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Post by ssorllih » Thu Apr 26, 2012 03:25

Hey Kevin, If you ever come across some small gallon jars would you let me know? :roll: [/i]
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Post by Baconologist » Thu Apr 26, 2012 05:29

I have both a Harsch Gairtopf (German) and a Boleslawiec (Polish) fermentation crock.
They are not without issues, price being the most obvious, they're also quite bulky and the stones can be a bit of a nuisance because they must be kept very clean and sanitized or there will be a problem with unwanted yeast, molds and the like.
My favorite fermentation vessels are 1/2 gallon mason jars.



Bob
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Post by redzed » Thu Apr 26, 2012 16:51

I use a mild potassium sulphate solution to prepare my 15 gallon crock, and then rinse it with warm, bordering on hot water. I also make my own wine, (and hooch, but don't tell anyone), so I have this stuff around. You can buy it at any home wine and beer making supply store.

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Post by Baconologist » Thu Apr 26, 2012 22:41

Brew sanitizer does work great on the crock itself, but the stone weights are porous so they need to be heat treated.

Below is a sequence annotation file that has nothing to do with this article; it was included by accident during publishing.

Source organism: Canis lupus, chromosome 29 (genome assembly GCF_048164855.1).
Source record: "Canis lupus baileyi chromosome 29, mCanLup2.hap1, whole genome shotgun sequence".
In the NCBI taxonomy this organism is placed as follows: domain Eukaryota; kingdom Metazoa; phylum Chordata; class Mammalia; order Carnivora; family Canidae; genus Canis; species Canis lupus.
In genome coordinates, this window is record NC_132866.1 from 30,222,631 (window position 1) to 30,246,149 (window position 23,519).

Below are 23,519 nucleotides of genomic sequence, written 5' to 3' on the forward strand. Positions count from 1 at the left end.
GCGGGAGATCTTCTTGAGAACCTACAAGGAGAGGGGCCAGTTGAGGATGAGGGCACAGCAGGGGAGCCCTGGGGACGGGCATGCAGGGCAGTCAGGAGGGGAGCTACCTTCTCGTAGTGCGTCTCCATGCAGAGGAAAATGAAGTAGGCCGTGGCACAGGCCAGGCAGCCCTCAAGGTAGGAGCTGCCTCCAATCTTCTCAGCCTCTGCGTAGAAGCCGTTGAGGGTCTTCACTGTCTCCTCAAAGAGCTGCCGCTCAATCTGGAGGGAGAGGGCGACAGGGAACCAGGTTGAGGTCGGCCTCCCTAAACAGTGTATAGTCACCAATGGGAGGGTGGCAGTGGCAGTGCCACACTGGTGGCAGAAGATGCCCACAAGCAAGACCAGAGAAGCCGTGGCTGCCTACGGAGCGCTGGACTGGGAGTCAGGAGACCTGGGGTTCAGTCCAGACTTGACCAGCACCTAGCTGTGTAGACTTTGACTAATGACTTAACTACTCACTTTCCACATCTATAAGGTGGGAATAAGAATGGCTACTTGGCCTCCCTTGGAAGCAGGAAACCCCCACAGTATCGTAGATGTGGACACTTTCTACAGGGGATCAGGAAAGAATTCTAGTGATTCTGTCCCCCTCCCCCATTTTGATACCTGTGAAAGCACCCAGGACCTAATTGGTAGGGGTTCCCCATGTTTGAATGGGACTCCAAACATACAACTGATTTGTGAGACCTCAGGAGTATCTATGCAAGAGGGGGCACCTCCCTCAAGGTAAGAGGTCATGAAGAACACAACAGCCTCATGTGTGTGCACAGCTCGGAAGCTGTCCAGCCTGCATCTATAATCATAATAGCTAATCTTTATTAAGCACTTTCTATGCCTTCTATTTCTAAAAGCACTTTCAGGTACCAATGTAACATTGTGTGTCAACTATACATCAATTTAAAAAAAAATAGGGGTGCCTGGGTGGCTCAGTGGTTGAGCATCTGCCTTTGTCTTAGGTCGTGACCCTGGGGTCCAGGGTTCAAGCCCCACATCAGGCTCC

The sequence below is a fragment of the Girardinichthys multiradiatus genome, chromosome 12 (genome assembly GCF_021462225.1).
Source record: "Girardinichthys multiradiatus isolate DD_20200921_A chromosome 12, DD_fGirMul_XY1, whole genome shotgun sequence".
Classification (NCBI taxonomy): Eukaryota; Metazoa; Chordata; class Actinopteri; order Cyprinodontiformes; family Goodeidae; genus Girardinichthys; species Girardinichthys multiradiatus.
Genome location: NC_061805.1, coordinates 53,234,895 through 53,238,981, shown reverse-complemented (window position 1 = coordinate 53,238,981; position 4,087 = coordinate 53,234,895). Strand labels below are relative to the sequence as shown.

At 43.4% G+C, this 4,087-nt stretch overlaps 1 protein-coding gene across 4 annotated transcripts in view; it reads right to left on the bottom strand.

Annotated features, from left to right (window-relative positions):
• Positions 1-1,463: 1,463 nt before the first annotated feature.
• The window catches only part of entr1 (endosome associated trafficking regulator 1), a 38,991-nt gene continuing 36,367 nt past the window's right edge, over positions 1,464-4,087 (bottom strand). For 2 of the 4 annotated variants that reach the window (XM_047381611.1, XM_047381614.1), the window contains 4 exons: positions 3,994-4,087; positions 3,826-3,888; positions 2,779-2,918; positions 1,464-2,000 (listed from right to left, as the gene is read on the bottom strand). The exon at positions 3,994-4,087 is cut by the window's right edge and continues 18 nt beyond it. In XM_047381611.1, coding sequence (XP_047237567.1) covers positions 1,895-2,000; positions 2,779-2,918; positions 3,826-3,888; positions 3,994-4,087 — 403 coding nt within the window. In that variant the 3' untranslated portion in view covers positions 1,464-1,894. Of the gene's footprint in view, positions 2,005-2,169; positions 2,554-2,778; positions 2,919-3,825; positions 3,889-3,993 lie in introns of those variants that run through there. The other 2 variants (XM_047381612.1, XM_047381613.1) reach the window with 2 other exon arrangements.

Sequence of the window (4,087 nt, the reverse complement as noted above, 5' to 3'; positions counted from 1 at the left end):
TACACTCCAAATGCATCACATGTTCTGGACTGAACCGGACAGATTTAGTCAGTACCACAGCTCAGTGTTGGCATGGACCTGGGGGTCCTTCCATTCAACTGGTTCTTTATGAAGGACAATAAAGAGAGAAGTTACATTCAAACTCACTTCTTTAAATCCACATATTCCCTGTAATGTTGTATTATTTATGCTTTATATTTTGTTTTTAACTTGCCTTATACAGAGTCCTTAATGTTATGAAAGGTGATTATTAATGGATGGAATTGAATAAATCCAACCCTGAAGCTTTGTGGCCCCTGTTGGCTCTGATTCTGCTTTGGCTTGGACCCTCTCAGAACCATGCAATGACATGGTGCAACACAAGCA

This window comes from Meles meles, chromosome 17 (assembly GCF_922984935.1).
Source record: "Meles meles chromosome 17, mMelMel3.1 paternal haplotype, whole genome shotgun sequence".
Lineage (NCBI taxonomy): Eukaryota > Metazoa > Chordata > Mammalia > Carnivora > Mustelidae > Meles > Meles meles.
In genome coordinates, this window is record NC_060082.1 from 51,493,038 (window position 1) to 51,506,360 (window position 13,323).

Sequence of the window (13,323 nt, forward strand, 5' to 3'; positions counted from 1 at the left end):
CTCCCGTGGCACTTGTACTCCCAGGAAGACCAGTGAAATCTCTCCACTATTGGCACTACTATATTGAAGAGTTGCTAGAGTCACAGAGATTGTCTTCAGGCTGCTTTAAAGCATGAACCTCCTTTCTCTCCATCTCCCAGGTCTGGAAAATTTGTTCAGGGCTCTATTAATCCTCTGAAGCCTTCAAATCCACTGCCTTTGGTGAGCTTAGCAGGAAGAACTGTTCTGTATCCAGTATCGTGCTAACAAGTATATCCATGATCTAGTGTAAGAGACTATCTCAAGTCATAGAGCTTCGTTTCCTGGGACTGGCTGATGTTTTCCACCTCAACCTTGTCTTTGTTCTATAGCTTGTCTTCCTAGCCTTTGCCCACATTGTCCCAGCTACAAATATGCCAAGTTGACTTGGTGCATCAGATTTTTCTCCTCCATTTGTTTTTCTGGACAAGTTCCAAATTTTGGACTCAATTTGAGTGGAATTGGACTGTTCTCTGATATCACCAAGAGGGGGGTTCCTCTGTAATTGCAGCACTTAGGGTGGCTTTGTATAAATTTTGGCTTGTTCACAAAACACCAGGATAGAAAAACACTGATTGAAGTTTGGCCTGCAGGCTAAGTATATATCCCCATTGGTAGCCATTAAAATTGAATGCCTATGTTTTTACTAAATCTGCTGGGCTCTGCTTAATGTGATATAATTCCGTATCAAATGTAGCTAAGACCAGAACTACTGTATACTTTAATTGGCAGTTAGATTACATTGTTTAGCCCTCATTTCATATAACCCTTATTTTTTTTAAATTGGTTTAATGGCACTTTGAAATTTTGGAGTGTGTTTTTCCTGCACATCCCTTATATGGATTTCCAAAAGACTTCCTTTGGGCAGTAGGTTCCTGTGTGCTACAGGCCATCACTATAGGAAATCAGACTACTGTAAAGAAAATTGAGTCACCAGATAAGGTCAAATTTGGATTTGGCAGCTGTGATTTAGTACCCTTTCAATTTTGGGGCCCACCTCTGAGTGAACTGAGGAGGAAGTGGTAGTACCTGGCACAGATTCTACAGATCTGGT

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Post by NorCal Kid » Thu Apr 26, 2012 23:32

Baconologist wrote:Brew sanitizer does work great on the crock itself, but the stone weights are porous so they need to be heat treated.

Bob
Good info to know, Bob.
thanks for sharing your experiences with the crocks.

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Post by Keymaster » Fri Apr 27, 2012 01:13

I was wondering why they don't glaze the weights same as the crocks, im sure it because the porcelin might get in the food but is their another reason?
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Post by Dumoine » Fri Apr 27, 2012 12:27

For a weight in my crock I use strips of oak cross crossed. I set a stone I found on a Lake Superior beach on top of the oak strips to weigh it down. No need to buy the stone weight when the beach is full of them.
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Post by Keymaster » Sun Apr 29, 2012 03:03

SauerKraut Slicers are on sale at cabelas Click here
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Post by NorCal Kid » Sun Apr 29, 2012 15:43

I saw that great price at Cabelas and almost pulled the plug, but the tepid reviews of this model on Amazon made me pause ("...poor design," "...lack of durability," "...very poor quality,""...flimsy""cheaply made in China""dull blades..."). In Marianski's book, the woman in the photographs shredding cabbage looks to be using either this or a model very similar, so obviously it does the job.

The one made by The Sausage Maker (TSM), made in the USA, got favorable reviews, is made of stainless (with plastic sliding carriage), and the blades are adjustable for varying the thickness. Best price I found here: http://www.wisementrading.com/cooking/s ... ndolin.htm

...but it's still 3x the cost of the one at Cabela's. :shock:

Kevin